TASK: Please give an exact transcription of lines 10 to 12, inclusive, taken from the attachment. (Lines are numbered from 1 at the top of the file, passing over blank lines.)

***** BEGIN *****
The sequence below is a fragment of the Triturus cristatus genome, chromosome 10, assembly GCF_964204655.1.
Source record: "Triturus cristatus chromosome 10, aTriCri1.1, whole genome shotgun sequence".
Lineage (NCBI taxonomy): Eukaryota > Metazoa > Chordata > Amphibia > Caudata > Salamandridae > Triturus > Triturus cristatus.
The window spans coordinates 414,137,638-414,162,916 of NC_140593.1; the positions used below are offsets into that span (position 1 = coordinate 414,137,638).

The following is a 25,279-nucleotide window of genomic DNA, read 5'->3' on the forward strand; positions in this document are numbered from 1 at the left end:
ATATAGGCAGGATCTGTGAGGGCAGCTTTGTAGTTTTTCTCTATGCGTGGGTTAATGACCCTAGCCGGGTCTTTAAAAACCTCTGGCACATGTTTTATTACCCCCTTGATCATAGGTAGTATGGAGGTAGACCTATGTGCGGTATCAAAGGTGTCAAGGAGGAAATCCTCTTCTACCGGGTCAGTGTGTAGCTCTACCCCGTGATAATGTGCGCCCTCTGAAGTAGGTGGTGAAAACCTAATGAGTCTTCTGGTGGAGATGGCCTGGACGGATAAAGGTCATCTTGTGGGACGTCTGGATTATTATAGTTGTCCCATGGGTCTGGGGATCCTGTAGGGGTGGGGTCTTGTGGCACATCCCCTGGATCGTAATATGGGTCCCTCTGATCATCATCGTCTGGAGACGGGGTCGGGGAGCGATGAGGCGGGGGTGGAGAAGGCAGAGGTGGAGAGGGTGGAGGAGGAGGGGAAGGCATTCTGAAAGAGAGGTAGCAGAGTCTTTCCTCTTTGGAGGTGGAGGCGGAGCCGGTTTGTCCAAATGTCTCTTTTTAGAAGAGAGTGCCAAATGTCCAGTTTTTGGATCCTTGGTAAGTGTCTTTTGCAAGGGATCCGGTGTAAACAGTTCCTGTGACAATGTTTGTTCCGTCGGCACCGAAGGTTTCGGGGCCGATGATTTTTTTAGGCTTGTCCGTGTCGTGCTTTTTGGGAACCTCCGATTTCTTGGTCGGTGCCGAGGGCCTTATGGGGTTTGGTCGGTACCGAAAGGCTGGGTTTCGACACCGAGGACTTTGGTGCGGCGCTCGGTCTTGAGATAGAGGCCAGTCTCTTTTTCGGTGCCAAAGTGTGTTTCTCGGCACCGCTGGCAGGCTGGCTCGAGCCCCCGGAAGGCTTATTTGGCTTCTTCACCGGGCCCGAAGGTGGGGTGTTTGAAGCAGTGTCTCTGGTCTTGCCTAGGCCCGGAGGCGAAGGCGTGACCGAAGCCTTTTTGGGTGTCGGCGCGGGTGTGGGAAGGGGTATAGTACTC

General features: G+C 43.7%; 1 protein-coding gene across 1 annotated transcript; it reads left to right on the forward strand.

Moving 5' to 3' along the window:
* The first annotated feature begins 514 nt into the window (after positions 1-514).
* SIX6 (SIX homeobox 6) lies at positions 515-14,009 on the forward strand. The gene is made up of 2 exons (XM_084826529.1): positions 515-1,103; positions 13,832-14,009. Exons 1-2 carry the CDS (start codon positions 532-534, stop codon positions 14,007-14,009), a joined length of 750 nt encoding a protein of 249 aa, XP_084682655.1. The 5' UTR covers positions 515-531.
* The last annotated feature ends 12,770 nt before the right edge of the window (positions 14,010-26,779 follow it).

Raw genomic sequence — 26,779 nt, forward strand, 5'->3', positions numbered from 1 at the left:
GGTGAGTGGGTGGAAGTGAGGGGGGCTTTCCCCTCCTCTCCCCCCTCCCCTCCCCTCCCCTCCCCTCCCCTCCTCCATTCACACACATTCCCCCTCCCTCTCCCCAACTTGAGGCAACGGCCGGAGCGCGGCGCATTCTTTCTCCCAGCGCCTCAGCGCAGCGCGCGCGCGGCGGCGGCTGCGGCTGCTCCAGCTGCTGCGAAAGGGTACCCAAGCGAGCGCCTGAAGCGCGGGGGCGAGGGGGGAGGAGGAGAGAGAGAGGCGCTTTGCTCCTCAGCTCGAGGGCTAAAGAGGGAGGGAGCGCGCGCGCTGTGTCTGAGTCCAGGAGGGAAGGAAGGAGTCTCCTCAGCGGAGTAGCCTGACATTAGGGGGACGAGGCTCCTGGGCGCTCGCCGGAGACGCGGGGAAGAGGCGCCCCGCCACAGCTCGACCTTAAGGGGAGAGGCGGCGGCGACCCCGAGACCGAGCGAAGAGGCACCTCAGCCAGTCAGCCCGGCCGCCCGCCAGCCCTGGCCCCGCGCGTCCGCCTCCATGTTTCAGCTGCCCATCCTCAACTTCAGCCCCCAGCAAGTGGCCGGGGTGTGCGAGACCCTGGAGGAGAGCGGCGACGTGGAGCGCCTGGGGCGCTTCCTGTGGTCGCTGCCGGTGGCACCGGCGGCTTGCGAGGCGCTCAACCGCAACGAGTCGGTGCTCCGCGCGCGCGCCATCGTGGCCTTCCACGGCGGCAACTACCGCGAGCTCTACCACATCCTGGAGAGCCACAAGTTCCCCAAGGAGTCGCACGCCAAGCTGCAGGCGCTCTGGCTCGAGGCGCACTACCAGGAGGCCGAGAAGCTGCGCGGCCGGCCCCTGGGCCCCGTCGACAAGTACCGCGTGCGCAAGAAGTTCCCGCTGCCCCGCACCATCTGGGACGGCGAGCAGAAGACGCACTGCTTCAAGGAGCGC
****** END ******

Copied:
* SIX6 (SIX homeobox 6) lies at positions 515-14,009 on the forward strand. The gene is made up of 2 exons (XM_084826529.1): positions 515-1,103; positions 13,832-14,009. Exons 1-2 carry the CDS (start codon positions 532-534, stop codon positions 14,007-14,009), a joined length of 750 nt encoding a protein of 249 aa, XP_084682655.1. The 5' UTR covers positions 515-531.
* The last annotated feature ends 12,770 nt before the right edge of the window (positions 14,010-26,779 follow it).

Raw genomic sequence — 26,779 nt, forward strand, 5'->3', positions numbered from 1 at the left: